Highlights of the May 1, 2007 meeting
of the
Tompkins County Legislature
Legislature Fails to Set Financial Goal for 2008
There was much talk but, ultimately, no approval tonight for setting County financial goals for 2008.  The Legislature failed to muster sufficient votes to approve a proposal that would have established the target of a maximum 3.6 percent tax levy increase and 2.1 percent tax rate increase, to frame the 2008 budget process and require a projected $1.1 million reduction in locally controlled spending.  The failed proposal would have also set the intent to use 2008 to begin a process to stabilize the rate of County tax levy increases.

Although the vote was 6 to 5 (with 4 Legislators absent), the measure did not win the 8 votes needed to achieve passage.  Legislators Martha Robertson, Greg Stevenson, Jim Dennis, Dooley Kiefer voted no, and Chair Tim Joseph broke the tie to defeat the measure.  (Legislators Dick Booth, Kathy Luz-Herrera, Leslyn McBean-Clairborne and Tyke Randall were absent.)

An alternate proposal advanced earlier by Legislator Mike Hattery to set a more stringent goal of a 1.5 percent tax levy increase, with a zero percent increase in the tax rate, failed by a vote of 4 to 7.  Hattery called the proposed targets too high and said a lower target would force the county to face up to necessary program and personnel cuts

Legislators Dennis, Robertson and Kiefer all advocated having no financial goal for 2008, saying that the Legislature should leave it to the judgment of County Administrator Steve Whicher and department heads to present a budget proposal for Legislature consideration.  Dennis said he has confidence that the County Administrator and department heads “have a good sense of what we need and what the County can support.”  Robertson said she’s not convinced that setting a goal at this early stage does anything other than cause tension and called a goal “patronizing” to county staff.  It’s up to the Legislature, she said, to show discipline and not be restricted by a “straitjacket” of a goal.  Kiefer called the 2007 budget process “a failed experiment” and said, unlike last year, she wants to see a budget proposal that the County Administrator can recommend.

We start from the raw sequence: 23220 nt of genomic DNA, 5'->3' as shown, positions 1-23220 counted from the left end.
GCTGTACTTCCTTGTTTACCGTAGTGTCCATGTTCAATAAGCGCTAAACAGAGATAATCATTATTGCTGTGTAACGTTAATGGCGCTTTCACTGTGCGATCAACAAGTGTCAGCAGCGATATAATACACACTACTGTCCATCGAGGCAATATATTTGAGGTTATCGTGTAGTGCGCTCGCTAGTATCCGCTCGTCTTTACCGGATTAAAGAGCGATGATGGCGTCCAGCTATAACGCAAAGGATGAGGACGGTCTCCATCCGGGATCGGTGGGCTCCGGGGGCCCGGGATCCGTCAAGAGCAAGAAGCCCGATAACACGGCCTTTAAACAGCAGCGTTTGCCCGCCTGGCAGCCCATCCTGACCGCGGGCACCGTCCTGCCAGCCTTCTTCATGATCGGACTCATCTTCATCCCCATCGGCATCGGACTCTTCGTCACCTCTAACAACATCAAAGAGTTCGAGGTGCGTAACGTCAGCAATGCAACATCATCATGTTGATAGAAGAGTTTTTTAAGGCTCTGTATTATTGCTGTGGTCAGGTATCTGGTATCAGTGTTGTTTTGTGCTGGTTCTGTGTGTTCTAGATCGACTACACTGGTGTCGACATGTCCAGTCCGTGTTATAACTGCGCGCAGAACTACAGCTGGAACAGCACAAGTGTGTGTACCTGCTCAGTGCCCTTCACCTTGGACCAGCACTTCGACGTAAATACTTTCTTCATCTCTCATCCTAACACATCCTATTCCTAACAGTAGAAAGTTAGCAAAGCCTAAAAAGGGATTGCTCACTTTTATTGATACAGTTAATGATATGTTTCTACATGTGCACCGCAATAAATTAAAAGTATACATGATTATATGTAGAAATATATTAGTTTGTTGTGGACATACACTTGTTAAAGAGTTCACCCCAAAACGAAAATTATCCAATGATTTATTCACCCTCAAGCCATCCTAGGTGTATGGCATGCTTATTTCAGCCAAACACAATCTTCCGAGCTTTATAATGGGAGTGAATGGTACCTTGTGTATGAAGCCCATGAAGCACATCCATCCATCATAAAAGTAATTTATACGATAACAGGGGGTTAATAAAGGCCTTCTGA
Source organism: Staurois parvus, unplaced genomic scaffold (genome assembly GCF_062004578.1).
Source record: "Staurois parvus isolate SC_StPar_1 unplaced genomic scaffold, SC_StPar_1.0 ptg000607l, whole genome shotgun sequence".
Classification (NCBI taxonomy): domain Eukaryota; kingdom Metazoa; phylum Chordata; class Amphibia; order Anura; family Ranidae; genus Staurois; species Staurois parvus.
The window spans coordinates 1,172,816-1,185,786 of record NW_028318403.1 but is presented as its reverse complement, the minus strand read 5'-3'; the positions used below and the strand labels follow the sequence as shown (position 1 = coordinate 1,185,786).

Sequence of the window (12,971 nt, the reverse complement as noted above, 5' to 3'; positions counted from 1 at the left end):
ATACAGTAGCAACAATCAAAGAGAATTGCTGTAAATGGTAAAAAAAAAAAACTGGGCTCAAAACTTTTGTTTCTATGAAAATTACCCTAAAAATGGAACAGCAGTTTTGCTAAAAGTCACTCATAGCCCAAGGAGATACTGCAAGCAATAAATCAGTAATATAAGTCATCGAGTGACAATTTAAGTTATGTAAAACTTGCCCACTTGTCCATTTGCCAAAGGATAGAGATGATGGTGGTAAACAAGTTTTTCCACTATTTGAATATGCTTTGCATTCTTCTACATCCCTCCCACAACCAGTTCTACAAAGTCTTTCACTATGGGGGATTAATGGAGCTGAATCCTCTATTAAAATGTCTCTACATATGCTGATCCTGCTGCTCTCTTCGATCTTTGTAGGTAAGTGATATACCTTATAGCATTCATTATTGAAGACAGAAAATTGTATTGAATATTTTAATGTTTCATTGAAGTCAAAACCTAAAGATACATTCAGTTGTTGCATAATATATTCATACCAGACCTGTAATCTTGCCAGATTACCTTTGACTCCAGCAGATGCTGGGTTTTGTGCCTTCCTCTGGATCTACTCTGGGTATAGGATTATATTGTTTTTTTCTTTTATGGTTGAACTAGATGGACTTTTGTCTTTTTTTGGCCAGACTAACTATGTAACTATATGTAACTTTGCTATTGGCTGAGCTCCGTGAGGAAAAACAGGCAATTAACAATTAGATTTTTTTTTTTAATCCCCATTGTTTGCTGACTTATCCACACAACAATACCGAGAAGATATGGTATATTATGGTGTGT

Supporters, however, countered that setting a target provides needed direction and, as Legislator Mike Sigler put it, adds “transparency” to the budget process.  Legislator Nathan Shinagawa called the proposed 3.6 percent tax levy increase goal “realistic” and Budget and Capital Chair Mike Koplinka-Loehr said that the projected spending reductions of more than $1 million would impose significant discipline.  County Administrator Whicher cautioned that no reduction in tax levy can be achieved without reducing programs. What’s really important, said Legislator Pam Mackesey, is stabilizing tax levy increases and not being subject to “wild gyrations” of tax changes that have happened in the past which, she said, waste both time and money.

Tonight’s discussion is not expected to be the end of the issue.  A motion to reconsider is likely at the Legislature’s next meeting on May 15th.
Contact:  Michael Koplinka-Loehr, Chair, Budget and Capital Committee, 257-2329; Legislator James Dennis, 387-4058

Legislature Reviews Criminal Justice/Alternatives to Incarceration Action Plan, Approves Annual State Service Plan